DataSheet_1_Quantitative Comparison of the Clinical Efficacy of 6 Classes Drugs for IgA Nephropathy: A Model-Based Meta-Analysis of Drugs for Clinical.csv (10.32 kB)
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DataSheet_1_Quantitative Comparison of the Clinical Efficacy of 6 Classes Drugs for IgA Nephropathy: A Model-Based Meta-Analysis of Drugs for Clinical Treatments.csv

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posted on 28.03.2022, 05:39 authored by Jiesen Yu, Jieren Luo, Haoxiang Zhu, Zichao Sui, Hongxia Liu, Lujin Li, Qingshan Zheng
Introduction

There is a wide variety of drugs for the clinical treatment of immunoglobulin A (IgA) nephropathy; however, previous studies have failed to clarify the quantitative differences in the efficacy of various drugs. In this study, we aimed to quantitatively compare the clinical efficacy of 6 classes of drugs with different pharmacological mechanisms for the treatment of IgA nephropathy and to identify relevant influencing factors.

Methods

Clinical trials of drugs for the treatment of IgA nephropathy were obtained from public databases. The change in daily urinary protein excretion from baseline was used as the efficacy index, and the time–effect model was established using a model-based meta-analysis method. Based on the final model, the typical efficacy was simulated, and the differences in efficacy were compared.

Results

A total of 40 studies with 2288 subjects were included in this study. The results showed that the time–effect relationship of the placebo and 6 classes of drugs was consistent with the Emax model. The placebo reduced urinary protein excretion by up to 0.44 g/day, and it took more than 27 months to reach half of its maximum effect. The onset of the 6 classes of drugs were the same; they all reached half of their maximum effect after 5.59 months. More importantly, we found a significant influence of urinary protein baseline on drug efficacy, as indicated by an increase of 0.63 g/day in the theoretical maximum effect of drugs for every 1 g/day increase in urinary protein baseline. After correcting for the urinary protein baseline, the order of efficacy of the 6 classes of drugs was as follows: corticosteroids > immunosuppressants > other drugs > renin–angiotensin system blockers > antiplatelet agents > N-3 fatty acids.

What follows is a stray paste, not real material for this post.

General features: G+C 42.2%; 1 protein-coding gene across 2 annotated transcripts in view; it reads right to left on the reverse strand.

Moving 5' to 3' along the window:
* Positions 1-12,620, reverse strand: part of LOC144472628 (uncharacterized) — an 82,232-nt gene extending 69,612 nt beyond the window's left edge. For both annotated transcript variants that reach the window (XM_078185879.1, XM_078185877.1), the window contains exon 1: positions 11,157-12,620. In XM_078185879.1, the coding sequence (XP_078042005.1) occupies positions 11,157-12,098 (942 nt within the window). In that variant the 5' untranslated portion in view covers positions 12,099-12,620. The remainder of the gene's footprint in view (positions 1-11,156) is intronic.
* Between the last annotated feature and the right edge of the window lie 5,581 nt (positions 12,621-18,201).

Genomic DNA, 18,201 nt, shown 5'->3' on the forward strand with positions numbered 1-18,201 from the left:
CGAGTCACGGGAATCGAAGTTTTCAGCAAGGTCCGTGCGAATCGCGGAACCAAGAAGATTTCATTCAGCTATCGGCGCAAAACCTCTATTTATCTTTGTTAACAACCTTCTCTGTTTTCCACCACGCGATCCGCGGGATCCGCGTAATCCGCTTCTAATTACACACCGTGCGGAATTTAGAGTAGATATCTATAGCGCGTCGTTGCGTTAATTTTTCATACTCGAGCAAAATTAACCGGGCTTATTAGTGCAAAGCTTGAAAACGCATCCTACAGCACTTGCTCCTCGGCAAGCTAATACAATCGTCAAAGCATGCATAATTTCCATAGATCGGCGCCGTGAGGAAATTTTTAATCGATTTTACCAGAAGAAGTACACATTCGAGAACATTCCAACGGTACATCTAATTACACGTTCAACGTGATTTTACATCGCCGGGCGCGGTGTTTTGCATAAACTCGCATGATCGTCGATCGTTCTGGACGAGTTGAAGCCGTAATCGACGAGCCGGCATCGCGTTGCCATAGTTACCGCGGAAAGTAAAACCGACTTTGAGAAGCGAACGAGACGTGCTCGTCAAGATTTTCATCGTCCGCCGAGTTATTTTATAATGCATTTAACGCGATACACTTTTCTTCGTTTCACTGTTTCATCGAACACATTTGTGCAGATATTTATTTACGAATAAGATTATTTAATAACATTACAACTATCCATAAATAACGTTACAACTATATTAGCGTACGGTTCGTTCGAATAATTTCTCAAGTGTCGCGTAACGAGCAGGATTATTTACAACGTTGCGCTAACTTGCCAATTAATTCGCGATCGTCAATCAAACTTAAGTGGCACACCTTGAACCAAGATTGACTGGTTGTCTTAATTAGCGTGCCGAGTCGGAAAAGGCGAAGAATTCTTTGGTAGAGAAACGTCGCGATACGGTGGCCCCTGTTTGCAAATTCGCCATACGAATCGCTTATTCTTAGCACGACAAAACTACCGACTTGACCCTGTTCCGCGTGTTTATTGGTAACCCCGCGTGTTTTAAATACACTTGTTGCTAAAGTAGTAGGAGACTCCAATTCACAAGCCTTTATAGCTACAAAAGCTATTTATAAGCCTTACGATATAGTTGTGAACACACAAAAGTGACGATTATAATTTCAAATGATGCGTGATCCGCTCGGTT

Conclusion

This study provides the first comprehensive quantitative analysis of the differences in the efficacy of 6 classes of drugs with different pharmacological mechanisms for treating IgA nephropathy. The results of this study provide an important reference for the rational clinical use of drugs for IgA nephropathy, and also provide a reliable efficacy standard for the development of new drugs for IgA nephropathy.

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